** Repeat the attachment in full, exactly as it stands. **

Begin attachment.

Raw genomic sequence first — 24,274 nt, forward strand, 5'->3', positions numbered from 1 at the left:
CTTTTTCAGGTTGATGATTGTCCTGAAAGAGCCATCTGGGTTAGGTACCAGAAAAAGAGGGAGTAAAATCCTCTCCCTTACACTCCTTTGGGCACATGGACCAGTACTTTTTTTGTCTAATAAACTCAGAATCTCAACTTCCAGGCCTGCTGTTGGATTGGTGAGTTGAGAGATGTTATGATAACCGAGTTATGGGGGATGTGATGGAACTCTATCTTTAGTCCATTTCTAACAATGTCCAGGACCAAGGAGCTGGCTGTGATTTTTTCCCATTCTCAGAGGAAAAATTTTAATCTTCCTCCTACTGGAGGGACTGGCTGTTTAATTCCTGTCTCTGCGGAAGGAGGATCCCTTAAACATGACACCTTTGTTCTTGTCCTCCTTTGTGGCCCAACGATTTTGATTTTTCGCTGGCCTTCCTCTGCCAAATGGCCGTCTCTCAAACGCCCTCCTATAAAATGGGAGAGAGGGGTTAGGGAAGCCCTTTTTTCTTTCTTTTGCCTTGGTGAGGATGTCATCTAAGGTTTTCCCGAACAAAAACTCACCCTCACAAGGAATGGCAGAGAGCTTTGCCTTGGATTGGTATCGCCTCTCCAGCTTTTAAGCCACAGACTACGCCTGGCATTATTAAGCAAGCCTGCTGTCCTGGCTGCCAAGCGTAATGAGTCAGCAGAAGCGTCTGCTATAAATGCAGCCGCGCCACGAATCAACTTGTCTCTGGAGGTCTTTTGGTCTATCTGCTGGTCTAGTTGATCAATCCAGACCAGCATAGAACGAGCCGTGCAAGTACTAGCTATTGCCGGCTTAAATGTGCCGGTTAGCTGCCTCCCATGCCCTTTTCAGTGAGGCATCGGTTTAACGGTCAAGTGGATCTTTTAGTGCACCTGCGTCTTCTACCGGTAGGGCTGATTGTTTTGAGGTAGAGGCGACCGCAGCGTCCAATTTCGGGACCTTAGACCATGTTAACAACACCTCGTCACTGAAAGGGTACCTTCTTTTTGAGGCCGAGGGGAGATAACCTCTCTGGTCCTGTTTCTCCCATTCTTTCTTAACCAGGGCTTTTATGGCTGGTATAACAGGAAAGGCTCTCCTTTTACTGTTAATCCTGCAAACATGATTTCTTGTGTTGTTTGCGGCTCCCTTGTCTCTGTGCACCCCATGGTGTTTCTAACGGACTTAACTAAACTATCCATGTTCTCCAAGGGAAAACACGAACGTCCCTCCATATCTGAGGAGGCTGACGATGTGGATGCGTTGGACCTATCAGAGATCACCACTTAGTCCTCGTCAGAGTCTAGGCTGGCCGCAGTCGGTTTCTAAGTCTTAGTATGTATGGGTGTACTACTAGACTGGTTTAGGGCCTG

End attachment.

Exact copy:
Raw genomic sequence first — 24,274 nt, forward strand, 5'->3', positions numbered from 1 at the left:
CTTTTTCAGGTTGATGATTGTCCTGAAAGAGCCATCTGGGTTAGGTACCAGAAAAAGAGGGAGTAAAATCCTCTCCCTTACACTCCTTTGGGCACATGGACCAGTACTTTTTTTGTCTAATAAACTCAGAATCTCAACTTCCAGGCCTGCTGTTGGATTGGTGAGTTGAGAGATGTTATGATAACCGAGTTATGGGGGATGTGATGGAACTCTATCTTTAGTCCATTTCTAACAATGTCCAGGACCAAGGAGCTGGCTGTGATTTTTTCCCATTCTCAGAGGAAAAATTTTAATCTTCCTCCTACTGGAGGGACTGGCTGTTTAATTCCTGTCTCTGCGGAAGGAGGATCCCTTAAACATGACACCTTTGTTCTTGTCCTCCTTTGTGGCCCAACGATTTTGATTTTTCGCTGGCCTTCCTCTGCCAAATGGCCGTCTCTCAAACGCCCTCCTATAAAATGGGAGAGAGGGGTTAGGGAAGCCCTTTTTTCTTTCTTTTGCCTTGGTGAGGATGTCATCTAAGGTTTTCCCGAACAAAAACTCACCCTCACAAGGAATGGCAGAGAGCTTTGCCTTGGATTGGTATCGCCTCTCCAGCTTTTAAGCCACAGACTACGCCTGGCATTATTAAGCAAGCCTGCTGTCCTGGCTGCCAAGCGTAATGAGTCAGCAGAAGCGTCTGCTATAAATGCAGCCGCGCCACGAATCAACTTGTCTCTGGAGGTCTTTTGGTCTATCTGCTGGTCTAGTTGATCAATCCAGACCAGCATAGAACGAGCCGTGCAAGTACTAGCTATTGCCGGCTTAAATGTGCCGGTTAGCTGCCTCCCATGCCCTTTTCAGTGAGGCATCGGTTTAACGGTCAAGTGGATCTTTTAGTGCACCTGCGTCTTCTACCGGTAGGGCTGATTGTTTTGAGGTAGAGGCGACCGCAGCGTCCAATTTCGGGACCTTAGACCATGTTAACAACACCTCGTCACTGAAAGGGTACCTTCTTTTTGAGGCCGAGGGGAGATAACCTCTCTGGTCCTGTTTCTCCCATTCTTTCTTAACCAGGGCTTTTATGGCTGGTATAACAGGAAAGGCTCTCCTTTTACTGTTAATCCTGCAAACATGATTTCTTGTGTTGTTTGCGGCTCCCTTGTCTCTGTGCACCCCATGGTGTTTCTAACGGACTTAACTAAACTATCCATGTTCTCCAAGGGAAAACACGAACGTCCCTCCATATCTGAGGAGGCTGACGATGTGGATGCGTTGGACCTATCAGAGATCACCACTTAGTCCTCGTCAGAGTCTAGGCTGGCCGCAGTCGGTTTCTAAGTCTTAGTATGTATGGGTGTACTACTAGACTGGTTTAGGGCCTG